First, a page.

On January 21, 2020, New Jersey enacted substantial and unprecedented changes to its existing Worker Adjustment and Retraining Notification Act (WARN)-related Act, the Millville Dallas Airmotive Plant Job Loss Notification Act (the Act). Since its enactment in 2007, the Act–which imposes requirements in addition to those under the federal WARN Act–has mandated that employers with 100 or more employees provide, under certain circumstances, notice of anticipated mass layoff, or permanent or temporary shutdown, or transfer of operations. 

Previously, for a mass layoff to trigger the Act’s requirements, either 500 or more full-time employees or 50 or more full-time employees representing one-third or more of the full-time employees had to be affected. Now, following changes to the law, a “mass layoff” includes the employment termination at an establishment during any 30-day period of 50 or more employees (whether full or part time) at or reporting to the establishment. The new amendments also expand the definition of “establishment” from essentially a single site of employment to any single or group of locations in New Jersey. In other words, the 50 affected employees no longer need to work at the same contiguous location.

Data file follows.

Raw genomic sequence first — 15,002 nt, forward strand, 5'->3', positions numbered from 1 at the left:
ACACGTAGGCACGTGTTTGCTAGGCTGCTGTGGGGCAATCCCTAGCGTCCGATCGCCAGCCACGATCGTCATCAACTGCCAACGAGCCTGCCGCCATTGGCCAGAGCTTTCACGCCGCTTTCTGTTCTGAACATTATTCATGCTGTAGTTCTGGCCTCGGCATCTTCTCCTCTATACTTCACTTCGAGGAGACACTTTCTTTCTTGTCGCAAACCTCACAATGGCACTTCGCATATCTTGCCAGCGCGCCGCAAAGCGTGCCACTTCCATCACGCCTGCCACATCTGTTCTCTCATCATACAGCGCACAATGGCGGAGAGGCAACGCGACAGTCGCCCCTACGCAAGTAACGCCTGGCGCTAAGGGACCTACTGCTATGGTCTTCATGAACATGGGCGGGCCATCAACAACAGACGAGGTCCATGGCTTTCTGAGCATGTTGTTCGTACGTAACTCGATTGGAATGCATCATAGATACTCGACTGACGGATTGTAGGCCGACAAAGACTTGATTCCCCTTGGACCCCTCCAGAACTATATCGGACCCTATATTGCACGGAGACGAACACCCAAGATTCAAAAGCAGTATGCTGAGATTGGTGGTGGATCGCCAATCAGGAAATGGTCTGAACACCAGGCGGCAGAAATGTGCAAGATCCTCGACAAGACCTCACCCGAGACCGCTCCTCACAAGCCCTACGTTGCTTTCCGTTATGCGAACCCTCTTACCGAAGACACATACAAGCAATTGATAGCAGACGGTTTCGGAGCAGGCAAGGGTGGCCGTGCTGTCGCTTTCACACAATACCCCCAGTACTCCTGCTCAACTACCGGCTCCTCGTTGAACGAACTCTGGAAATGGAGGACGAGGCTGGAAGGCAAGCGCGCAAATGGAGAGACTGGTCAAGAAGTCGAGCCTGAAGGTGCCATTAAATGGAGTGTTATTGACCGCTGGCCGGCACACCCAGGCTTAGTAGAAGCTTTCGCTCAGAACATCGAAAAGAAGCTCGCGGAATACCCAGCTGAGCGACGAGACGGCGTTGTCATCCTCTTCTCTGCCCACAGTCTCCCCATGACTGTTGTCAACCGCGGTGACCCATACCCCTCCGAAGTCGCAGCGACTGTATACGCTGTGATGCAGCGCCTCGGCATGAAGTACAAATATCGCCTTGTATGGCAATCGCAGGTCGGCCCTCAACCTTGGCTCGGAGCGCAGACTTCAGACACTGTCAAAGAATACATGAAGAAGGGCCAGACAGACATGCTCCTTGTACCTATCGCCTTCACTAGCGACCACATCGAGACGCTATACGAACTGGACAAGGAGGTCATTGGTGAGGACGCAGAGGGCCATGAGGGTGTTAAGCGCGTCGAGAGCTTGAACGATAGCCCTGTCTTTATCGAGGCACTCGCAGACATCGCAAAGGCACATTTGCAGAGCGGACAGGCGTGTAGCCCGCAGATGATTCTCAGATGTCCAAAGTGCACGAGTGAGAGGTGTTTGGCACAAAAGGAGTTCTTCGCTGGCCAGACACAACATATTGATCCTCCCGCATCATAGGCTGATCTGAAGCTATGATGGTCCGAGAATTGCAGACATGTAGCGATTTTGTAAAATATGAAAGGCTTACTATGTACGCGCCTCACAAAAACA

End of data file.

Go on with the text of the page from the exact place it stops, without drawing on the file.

Employers will also need to give 90 days’ advance notice (increased from 60 days) of a qualifying shutdown, transfer, or mass layoff. And, imposing a significant financial burden to employers, affected employers will now be required to pay as severance one week of pay to affected employees for each full year of employment.

Employers cannot condition this severance on a release and will be required to pay an additional four weeks of pay if they fail to provide employees with the full 90-day notice. Employers cannot obtain a waiver of an employee’s right to severance under the Act without approval from either the Commissioner of Labor and Workforce Development or a court.  

The amendments to the Act, which become effective on July 20, 2020, impose material new hurdles for New Jersey employers and will have significant implications for employers’ operations, business and corporate decisions, and employment practices. Lowenstein Sandler LLP’s employment law and bankruptcy lawyers are available to provide legal counsel if you have questions.